Managers spend almost a day a week on slacker workers, study says

Slacker employees don’t pull their weight. But they do a great job attaching it to their bosses.

Managers spend nearly 17 percent of their working hours dealing with poor performers, according to a report from staffing firm Robert Half International. That’s basically a full day a week that could have been spent being productive.

And sucking up supervisors’ time isn’t the only downside to subpar workers, according to the report. Of the more than 1,400 chief financial officers interviewed by Robert Half, 95 percent said laggards can bring down office spirits.

“Bad hires are costly, not just for the drain they place on the budget but also in terms of lost morale, productivity and time,” Max Messmer, chief executive of Robert Half, said in a statement.

They’re like the human embodiment of a holiday or March Madness, except not nearly as enjoyable. During such periods, productivity slumps as workers become more distracted and take more time off, according to consulting firm Challenger Gray &Christmas.

So, how best to avoid bringing aboard Peter Gibbons, the disgruntled programmer made famous from the movie “Office Space”?

First, managers shouldn’t try to lone-wolf the hiring process, according to Robert Half. Instead of relying solely on their own instincts, they should ask employees what they’re looking for in a teammate.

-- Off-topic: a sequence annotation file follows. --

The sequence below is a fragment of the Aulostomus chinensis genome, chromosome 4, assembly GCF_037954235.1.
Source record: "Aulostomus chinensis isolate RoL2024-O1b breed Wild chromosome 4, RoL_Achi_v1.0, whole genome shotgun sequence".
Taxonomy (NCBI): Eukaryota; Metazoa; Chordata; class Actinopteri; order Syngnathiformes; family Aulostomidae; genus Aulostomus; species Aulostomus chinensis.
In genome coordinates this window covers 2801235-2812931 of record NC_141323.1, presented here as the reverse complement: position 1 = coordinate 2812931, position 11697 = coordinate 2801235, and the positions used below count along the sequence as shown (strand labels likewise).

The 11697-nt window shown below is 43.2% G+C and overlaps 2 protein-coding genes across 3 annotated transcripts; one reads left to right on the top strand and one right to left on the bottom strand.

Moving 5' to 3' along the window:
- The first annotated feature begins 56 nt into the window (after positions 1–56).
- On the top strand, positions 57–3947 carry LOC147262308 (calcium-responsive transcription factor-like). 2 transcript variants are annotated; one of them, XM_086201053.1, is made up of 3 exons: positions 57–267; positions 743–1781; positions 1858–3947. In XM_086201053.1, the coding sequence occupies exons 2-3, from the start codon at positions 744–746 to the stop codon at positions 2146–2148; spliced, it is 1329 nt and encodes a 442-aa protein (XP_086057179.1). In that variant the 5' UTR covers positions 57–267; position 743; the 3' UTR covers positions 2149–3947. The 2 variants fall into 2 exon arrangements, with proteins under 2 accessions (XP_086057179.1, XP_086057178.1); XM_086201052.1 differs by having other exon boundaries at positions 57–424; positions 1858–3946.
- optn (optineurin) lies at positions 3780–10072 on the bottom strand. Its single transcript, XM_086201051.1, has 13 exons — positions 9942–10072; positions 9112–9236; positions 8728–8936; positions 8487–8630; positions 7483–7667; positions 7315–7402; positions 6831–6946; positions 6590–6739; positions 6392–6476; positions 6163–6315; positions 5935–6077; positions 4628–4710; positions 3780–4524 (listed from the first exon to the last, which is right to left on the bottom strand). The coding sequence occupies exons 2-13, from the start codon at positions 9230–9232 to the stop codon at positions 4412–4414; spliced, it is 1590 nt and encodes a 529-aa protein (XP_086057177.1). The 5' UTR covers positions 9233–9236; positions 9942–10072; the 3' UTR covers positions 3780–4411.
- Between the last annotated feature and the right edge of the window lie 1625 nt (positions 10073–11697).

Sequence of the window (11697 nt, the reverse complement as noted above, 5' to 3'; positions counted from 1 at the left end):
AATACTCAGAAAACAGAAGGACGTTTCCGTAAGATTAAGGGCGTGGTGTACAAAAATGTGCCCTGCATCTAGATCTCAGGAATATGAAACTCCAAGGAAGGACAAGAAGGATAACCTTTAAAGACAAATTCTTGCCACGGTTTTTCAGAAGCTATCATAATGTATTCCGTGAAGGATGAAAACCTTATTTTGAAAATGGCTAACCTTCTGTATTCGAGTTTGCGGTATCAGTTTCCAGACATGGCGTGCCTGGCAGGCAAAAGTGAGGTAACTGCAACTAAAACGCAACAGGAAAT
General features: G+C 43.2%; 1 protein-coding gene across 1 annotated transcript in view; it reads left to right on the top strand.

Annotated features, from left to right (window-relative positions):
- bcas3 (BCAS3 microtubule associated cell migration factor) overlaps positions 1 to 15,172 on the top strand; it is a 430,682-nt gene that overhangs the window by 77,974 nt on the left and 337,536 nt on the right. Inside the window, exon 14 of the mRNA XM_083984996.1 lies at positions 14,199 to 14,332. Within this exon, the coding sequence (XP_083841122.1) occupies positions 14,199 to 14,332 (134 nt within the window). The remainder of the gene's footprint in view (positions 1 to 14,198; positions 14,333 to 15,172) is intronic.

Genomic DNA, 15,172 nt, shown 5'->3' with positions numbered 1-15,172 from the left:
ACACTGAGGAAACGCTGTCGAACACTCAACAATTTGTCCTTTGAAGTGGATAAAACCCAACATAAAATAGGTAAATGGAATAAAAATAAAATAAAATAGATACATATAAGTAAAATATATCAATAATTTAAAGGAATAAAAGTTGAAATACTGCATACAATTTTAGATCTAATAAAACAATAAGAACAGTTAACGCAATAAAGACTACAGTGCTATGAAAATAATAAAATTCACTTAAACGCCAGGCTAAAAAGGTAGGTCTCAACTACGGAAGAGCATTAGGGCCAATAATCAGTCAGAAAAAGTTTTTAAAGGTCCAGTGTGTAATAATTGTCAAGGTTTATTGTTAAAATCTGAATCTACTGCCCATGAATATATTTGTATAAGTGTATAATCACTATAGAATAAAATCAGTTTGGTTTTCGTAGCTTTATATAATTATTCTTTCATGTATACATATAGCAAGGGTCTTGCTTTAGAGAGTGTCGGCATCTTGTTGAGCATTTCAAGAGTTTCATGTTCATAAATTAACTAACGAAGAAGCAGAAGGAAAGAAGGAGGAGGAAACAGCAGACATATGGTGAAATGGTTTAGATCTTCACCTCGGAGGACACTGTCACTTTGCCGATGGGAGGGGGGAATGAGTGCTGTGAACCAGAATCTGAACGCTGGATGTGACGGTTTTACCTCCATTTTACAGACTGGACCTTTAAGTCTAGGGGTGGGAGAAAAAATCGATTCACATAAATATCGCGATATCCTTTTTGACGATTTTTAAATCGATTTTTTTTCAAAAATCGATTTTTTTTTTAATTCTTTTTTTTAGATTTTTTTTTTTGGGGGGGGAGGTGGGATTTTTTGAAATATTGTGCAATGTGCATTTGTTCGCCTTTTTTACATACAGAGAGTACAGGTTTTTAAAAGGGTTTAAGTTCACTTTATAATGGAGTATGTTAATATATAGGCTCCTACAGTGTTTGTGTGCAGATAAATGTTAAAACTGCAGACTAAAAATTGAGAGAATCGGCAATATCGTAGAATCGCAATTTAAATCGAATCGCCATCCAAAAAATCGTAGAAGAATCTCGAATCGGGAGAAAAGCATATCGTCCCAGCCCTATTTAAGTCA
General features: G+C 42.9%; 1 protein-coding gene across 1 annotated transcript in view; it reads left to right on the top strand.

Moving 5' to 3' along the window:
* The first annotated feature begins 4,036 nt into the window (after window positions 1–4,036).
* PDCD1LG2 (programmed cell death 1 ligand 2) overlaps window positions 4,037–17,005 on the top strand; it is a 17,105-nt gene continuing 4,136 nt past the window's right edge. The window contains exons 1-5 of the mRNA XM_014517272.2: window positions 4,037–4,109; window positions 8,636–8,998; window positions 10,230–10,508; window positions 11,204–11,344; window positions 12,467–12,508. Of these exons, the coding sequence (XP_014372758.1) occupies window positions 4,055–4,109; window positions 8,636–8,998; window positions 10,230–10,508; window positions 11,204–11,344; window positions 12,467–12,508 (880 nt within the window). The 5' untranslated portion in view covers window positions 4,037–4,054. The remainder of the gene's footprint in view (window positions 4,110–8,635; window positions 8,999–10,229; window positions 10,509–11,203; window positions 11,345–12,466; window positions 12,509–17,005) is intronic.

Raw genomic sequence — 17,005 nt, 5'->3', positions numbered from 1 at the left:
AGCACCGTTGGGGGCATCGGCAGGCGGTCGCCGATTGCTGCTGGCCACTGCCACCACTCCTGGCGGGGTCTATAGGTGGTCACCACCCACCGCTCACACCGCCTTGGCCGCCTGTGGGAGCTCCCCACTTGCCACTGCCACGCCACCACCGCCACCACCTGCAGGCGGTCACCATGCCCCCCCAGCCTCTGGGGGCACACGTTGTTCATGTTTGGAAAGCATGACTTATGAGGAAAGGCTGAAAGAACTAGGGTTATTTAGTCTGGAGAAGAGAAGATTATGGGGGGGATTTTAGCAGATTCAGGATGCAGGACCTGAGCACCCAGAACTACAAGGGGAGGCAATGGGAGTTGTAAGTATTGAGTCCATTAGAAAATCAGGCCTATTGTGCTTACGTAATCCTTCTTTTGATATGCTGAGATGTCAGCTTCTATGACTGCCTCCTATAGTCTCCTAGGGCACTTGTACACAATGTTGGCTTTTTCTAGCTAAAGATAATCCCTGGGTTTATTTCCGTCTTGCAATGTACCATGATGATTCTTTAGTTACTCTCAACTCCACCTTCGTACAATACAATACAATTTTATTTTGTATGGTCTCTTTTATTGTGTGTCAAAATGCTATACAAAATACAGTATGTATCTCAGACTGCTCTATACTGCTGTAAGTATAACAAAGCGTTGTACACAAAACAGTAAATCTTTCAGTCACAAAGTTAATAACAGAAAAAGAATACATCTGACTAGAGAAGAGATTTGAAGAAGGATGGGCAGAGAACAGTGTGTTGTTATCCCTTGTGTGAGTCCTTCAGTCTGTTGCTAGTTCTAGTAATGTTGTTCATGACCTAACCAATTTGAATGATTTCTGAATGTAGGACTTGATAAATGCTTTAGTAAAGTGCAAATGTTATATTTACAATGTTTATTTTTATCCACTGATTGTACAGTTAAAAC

And supervisors should extend an offer immediately after making a hiring decision to avoid losing promising workers to competitors, according to the report.

Finally, lowball salaries won’t get a good worker, according to the study, which reasons that if a company pays employees what they deserve, they’re more likely to want to work harder.

More in Herald Business Journal

Health-care consumers need to take the lead, so get smart

David Russian, CEO of Western Washington Medical Group, writes our third essay about fixing health care.

More business, more competition for Everett kidney dialysis center

Nonprofit Puget Sound Kidney Centers sees large for-profit competitors enter state market.

Molina Medical holds fall carnival for families in Everett

Molina Medical is hosting a free event for families in the Everett… Continue reading

Leadership Snohomish County celebrates 20 years of service

Leadership Snohomish County is celebrating its 20th anniversary. The organization was launched… Continue reading

Snohomish, Monroe manufacturers honored for innovation, excellence

Two Snohomish County companies have been honored with Manufacturing Excellence awards at… Continue reading

Remodeled home tours planned this weekend

This weekend, Edmonds-based Chermak Construction will participate in the 2017 Remodeled Homes… Continue reading

Barron Heating to celebrate anniversary at Marysville showroom

Barron Heating and Air Conditioning is celebrating its 45th anniversary from 10… Continue reading

Robots on Wall Street: Slow-footed regulators lose ground

Watchdogs have to figure out how to check computers running lightening-fast algorithms.

US budget deficit hits $666B, an $80B spike for the year

The deficit issue has largely fallen in prominence in Washington in recent years.

Most Read